As the workshops and studies progressed, more and more neighbours opened up. “I remember this one specific kaifong who read the zine we publish every quarter,” says Leung. “He approached us on Facebook and said he was so excited we were doing this. He said, ‘You really want to talk to me because I know what Chun Yeung Street was like before – I know the flavours, the smells. Another time, I visited a barbershop on the first floor of Chun Yeung Street. He told me that as a kid he would go downstairs [from his flat] and just by the smell he knew which food carts were operating.”

One of the greatest revelations from this period of research was just how much people love North Point. “It’s a neighbourhood that has a lot of stickiness,” says Leung. “The studies looked at how many branches of the same family are living in the same neighbourhood. In North Point it’s higher than others. Many families choose to stay in the same flat for decades and the turnover rate is lower than in other districts. And even if people leave, they come back.”

All of this knowledge is what informed everything that has been unveiled this week. Among these are the six projects created in response to the open call. #TackPoint, an installation on the North Point Public Pier by designers #TackTeam, uses everyday materials, such as upcycled plastic bottles, to create a public canopy, a pop-up market, modular seating units for communal activities, and an outdoor screening space. Sugar Factory is a street fitness hot spot by Jason Lee Lok-sun that pays homage to the story behind Tong Shui Street’s dessert-themed name. A Cycle of Life in CY by MLKK Studio uses food waste from Chun Yeung Street to fuel a community garden that will give the denuded landscape some greenery. The Symphony of North Point, by ARTA Architects, is a sound-amplifying installation that invites people to listen to the sound of water, birdsong, and ambient neighbourhood sounds. AaaM Architects’ Hangout Islands in North Point offers a pop-up urban beach on the public pier, giving residents a more comfortable place to enjoy the views. North Pointer by O&O Studio and REhyphenation reshaped household furniture donated by kaifong into new public seating, with each piece carrying its donor’s story.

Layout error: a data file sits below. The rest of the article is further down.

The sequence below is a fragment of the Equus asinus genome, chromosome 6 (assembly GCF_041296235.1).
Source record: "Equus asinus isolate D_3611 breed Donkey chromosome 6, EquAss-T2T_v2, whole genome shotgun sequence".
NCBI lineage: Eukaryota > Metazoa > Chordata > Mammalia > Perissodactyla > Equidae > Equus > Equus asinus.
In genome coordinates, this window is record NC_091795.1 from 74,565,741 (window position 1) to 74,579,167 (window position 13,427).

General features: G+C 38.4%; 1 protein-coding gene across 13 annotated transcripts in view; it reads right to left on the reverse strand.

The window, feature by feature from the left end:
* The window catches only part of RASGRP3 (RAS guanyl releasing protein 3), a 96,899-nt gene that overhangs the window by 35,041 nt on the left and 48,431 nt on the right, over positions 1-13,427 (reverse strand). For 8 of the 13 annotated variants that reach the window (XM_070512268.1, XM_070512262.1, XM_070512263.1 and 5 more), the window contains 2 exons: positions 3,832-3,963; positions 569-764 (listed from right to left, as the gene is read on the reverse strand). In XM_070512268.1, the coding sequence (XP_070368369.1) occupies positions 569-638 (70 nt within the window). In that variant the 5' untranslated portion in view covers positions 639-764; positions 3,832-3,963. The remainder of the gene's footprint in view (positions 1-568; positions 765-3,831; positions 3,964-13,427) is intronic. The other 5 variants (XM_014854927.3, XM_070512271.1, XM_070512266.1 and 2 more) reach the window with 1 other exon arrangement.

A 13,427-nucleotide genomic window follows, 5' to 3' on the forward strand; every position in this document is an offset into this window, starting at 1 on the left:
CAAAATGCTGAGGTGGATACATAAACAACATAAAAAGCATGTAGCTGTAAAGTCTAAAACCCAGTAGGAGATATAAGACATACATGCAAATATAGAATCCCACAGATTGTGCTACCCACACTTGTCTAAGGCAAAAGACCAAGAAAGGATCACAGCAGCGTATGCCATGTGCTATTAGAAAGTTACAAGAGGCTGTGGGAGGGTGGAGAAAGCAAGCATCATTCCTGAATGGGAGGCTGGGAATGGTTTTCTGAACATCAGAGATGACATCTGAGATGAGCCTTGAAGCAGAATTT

And there’s more – a lot more. It’s something that Leung hopes will benefit North Point for years to come. “Even when we got the grant two years ago we knew we would not be here to stay,” he says. “We’re not in North Point to solve everyone’s problem. But we can build literacy and empower people to advocate. It’s about treasuring what you have, of having public space where you can put your differences aside and listen to each other. The end users are the people who are here – the people who will stay.”

Via North Point opened on August 30. It features 20 sets of public art installations around North Point, along with a series of community programmes such as arts and crafts workshops and street performances, that will take place every weekend in September. All events are free of charge and open for online registration on a first-come-first-serve basis. To register, click here